Me with Rosa Christmas morning. I’m wearing Jack Kerouac T-shirt Barb got me. Got yarmulke on as it fits raving below. I got Barb bed sheets (we’ve been sleeping on schmattas) and cutting boards at Bed Bath & Beyond, and she’s taking it all back to re-buy with coupons! (The art of shopping has always been lost on me.) If I look a little pale here, I’m feeling a little raggedy trying to get over an illness. Best of health, y’all!
I don’t read much poetry and maybe that’s why I never taught it much. There are poems I love: Yeats’ apocalyptic “The Second Coming,” Gary Snyder’s zen “Hay for the Horses,” Frost’s pristine “Stopping by Woods on a Snowy Evening” among them. The poet is a magician smashing through common reality to find the crystalline truths and subtler complexities. Half the time I can’t get through a poem in The New Yorker, or I feel I’m reading with the foggy lens of the poetry-challenged. Except, as I say, for breakthrough moments, when a poem simply reaches out and grabs me.
I found out about “The Jewish Cemetery at Newport” at Cleveland State University, where I girded my loins for the battle of teaching high school English.
As well as earn a post-baccalaureate teaching certificate, I had to take English courses. My Columbia transcript didn’t have enough of them. That dubious sheepskin, reflective of my New York dissolution, was bespattered with the acne of many poor marks, including an F in an Old Testament study class that was one of the first Religion courses I signed up for. At Cleveland State, during this new incarnation of Robert Gitlin, Scholar, I took school seriously. How hopeful I was, how naive, at 49, in my expectations of a career (a second one, after being a freelance journalist) that would finally suit me and come with a steady paycheck!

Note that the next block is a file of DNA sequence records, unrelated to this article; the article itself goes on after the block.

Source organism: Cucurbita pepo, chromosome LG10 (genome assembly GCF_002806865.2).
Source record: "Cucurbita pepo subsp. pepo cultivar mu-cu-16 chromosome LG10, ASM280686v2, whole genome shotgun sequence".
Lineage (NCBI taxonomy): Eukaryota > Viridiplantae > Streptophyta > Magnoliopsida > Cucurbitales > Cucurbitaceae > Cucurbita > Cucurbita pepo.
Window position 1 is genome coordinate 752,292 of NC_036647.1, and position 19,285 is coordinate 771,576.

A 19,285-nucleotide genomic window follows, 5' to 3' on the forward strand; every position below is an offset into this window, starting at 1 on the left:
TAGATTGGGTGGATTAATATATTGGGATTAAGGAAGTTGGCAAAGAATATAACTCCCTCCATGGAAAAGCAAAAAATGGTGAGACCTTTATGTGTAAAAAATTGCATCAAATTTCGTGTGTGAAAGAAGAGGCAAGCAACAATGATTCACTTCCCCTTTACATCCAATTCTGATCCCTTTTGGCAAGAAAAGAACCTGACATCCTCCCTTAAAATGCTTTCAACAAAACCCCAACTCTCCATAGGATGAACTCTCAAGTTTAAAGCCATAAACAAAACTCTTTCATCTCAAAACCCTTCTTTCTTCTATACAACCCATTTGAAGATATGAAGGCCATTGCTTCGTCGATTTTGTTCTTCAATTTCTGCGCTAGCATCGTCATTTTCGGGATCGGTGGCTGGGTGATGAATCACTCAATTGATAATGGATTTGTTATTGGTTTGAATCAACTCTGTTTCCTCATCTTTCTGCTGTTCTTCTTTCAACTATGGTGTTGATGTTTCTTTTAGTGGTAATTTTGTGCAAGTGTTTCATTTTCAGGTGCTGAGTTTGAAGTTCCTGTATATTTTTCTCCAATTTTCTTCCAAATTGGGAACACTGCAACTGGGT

And what a reader I was! I had a day job proofreading legal documents. It was one of my three jobs. I also helped out on the cutter at my wife’s dad’s carpet warehouse, and was a barista at the Borders café. After getting out of Baker & Hostetler, red eyed from squinting at retirement plans and wills, I trudged through snow storms up Chester Avenue, humping a book-jammed backpack, from 9th Street all the way to Cleveland State. I did all the reading assigned in both Education and English courses. Not all the students did. I just didn’t want to blow this campaign to get a new career, there was some vindication riding on this new round of school, and furthermore I sensed that marvels lay in store, not just for the budding pedagogue but the Renaissance Man bent on learning about the world.
I took a survey course in American Literature, taught by the learned and congenial Prof. Gary Engel. He sat cross legged in his sandals on the desk at the front of the room as he casually lectured us. From our Norton anthology he directed us to a Longfellow poem inspired by the bearded icon’s 1852 visit to a moribund New England temple and adjacent graveyard.
I was never the same.
This poem — written by a gentile! — helped me learn about my own heritage.
My wife wonders why I’m so obsessed with being Jewish, or Jewish enough. I understand her perplexity. I don’t know Hebrew; I mumble phonetic transliterations from the siddur when I go to shul. My diet is a far cry from kosher.
But this poem reached out and grabbed me in my Jewish heart. It grabs me still, coalescing as it does my own understanding of suffering as well as my debt to my forebears.
It is not an intellectual gift that sustains this hoary tribe but a shared ancestral memory and an injunction to repair the world. This poem, memorializing a ghost race staggering through the millennia, prefigures the worst horror we would suffer. It prefigures Israel. Yet it’s fresh and contemporary.
See if you agree.
There will be no quiz.
The Jewish Cemetery at Newport
How strange it seems! These Hebrews in their graves,
Close by the street of this fair seaport town,
Silent beside the never-silent waves,
At rest in all this moving up and down!
The trees are white with dust, that o’er their sleep
Wave their broad curtains in the south-wind’s breath,
While underneath these leafy tents they keep
The long, mysterious Exodus of Death.
And these sepulchral stones, so old and brown,
That pave with level flags their burial-place,
Seem like the tablets of the Law, thrown down
And broken by Moses at the mountain’s base.
The very names recorded here are strange,
Of foreign accent, and of different climes;
Alvares and Rivera interchange
With Abraham and Jacob of old times.
“Blessed be God! for he created Death!”